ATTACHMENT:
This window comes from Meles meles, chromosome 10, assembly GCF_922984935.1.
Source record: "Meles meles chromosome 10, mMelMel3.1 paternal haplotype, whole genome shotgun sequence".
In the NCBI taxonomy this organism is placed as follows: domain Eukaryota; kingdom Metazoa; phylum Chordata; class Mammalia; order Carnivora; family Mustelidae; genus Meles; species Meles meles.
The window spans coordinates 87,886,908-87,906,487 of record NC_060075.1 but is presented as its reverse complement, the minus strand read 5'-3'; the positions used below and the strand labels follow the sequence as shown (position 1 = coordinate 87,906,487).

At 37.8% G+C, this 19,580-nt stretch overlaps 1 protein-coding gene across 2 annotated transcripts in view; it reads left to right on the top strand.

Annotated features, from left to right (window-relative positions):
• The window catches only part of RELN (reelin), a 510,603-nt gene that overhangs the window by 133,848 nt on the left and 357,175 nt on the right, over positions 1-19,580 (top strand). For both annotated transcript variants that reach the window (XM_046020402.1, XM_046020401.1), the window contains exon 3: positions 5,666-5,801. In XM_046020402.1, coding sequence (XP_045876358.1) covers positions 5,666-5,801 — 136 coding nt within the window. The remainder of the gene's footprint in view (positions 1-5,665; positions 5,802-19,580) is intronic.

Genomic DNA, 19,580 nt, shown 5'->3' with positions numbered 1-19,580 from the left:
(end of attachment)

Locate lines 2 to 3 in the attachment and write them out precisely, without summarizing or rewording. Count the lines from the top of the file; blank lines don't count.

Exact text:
Source record: "Meles meles chromosome 10, mMelMel3.1 paternal haplotype, whole genome shotgun sequence".
In the NCBI taxonomy this organism is placed as follows: domain Eukaryota; kingdom Metazoa; phylum Chordata; class Mammalia; order Carnivora; family Mustelidae; genus Meles; species Meles meles.